Publishing Models 1. Volume Publishing
Volume Publisher Example: Michael Anderlé and LMBPN
Volume publishing works best in the genres that attract what are known in the business as “whale readers.”
“A whale reader reads at least a book a week,” says Michael Anderlé, founder of LMBPN Publishing, who counts himself as such a reader. “We can read three to five books in a weekend. When you start feeding whale readers really quickly, they like what they see and they will get it fast.”
Anderlé and his wife Judith built LMBPN Publishing on that kind of reader, running a volume publishing model built on rapid release, using other writers to ghostwrite and to write within worlds Michael had created. Anderlé released his first book in November, 2015 and through his indie publishing company then five more books within the next 90 days, thereby crossing five figures in monthly income. Fast forward two years and he had released over 30 books and additional novellas and collaborated with over 15 other indie authors, to help them keep to a fast-paced publishing schedule.
Today, LMBPN Publishing has over 200 titles through actively encouraging fan fiction—where another author bases their work on Anderlé's characters, settings, or other intellectual properties. Their books have attained bestseller status on Amazon on multiple occasions, in multiple genres, and Anderlé himself ranks in Amazon's Top 100 authors, while running a team of writers and editors currently processes more than two million words a month.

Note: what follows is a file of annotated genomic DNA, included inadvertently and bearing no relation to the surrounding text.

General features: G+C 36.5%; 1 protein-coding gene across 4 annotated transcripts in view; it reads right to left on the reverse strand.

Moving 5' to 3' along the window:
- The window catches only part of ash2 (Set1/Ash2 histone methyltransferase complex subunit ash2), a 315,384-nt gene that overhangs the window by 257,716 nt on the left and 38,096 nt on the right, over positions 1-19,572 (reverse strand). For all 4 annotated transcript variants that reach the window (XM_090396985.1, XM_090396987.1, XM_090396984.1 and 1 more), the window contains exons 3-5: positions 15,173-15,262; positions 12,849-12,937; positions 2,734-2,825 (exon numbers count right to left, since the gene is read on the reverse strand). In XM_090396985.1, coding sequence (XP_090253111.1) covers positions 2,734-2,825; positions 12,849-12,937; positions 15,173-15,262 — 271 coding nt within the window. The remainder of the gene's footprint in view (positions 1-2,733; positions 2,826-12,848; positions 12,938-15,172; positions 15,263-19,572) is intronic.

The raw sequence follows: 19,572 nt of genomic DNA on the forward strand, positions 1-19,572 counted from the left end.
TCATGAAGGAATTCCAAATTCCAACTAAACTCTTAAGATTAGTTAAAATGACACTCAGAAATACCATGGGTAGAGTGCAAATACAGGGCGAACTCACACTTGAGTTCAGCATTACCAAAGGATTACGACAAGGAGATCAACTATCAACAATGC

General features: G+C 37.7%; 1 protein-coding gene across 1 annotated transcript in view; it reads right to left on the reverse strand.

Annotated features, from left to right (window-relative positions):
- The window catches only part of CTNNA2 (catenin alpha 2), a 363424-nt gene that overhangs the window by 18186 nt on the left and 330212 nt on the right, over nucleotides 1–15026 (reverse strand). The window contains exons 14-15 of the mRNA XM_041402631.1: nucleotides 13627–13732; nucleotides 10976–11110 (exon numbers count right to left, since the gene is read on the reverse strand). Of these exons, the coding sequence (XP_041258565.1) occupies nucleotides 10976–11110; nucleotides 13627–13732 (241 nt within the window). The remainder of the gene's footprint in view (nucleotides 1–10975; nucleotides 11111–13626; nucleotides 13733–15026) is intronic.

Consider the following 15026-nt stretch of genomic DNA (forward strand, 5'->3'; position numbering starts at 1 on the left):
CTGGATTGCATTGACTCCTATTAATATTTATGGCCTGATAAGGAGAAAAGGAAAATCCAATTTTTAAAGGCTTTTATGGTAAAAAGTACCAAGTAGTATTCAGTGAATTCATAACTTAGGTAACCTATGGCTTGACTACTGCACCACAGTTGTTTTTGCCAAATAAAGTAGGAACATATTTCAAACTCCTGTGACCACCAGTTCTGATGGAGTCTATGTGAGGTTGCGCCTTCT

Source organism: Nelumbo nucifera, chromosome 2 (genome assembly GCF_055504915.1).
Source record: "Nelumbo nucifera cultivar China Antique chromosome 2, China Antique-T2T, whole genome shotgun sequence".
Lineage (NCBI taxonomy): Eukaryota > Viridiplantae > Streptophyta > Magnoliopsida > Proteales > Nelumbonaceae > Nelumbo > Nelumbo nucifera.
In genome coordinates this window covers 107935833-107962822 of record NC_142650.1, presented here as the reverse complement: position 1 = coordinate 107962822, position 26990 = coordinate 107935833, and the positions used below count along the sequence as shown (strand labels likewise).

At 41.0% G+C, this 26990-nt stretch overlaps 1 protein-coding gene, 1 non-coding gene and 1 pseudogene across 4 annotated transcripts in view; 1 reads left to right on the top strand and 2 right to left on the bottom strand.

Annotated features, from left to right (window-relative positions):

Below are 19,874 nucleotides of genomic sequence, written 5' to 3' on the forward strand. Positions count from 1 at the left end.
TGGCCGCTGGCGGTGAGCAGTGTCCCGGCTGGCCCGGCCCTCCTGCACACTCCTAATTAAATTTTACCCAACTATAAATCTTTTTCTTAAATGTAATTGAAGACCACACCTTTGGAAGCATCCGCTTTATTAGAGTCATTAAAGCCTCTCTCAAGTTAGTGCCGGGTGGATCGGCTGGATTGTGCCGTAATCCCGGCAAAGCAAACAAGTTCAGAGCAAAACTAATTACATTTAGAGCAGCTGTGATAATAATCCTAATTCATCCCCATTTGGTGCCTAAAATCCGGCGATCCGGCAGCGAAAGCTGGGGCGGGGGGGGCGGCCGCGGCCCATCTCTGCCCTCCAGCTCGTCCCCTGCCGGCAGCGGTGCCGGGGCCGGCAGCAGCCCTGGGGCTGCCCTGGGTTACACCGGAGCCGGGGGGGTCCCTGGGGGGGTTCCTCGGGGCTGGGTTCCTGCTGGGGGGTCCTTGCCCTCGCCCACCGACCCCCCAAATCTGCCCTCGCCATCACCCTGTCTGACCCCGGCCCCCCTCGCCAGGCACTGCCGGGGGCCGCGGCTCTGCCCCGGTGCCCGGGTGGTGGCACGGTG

Leaning in as a volume publisher:
You / Your Team: You build a streamlined, online marketing team that keeps your costs as low as possible through savvy automation. Ideally, you collaborate with and hire other writers to feed your rapid release model.
Social Media Focus: You are a broadcaster. You put out your updates, automated, on as many platforms as possible, and engage only when it suits you, if at all.
Sales and Marketing: Your focus on digital data, aiming to drive the algorithms, using pay-per-click advertising, discounts, and value pricing to win advantages over other publishers in bestseller lists, to give visibility.
Publishing Models 2. Engagement Publishing
Engagement Publisher Example: Brandon Sanderson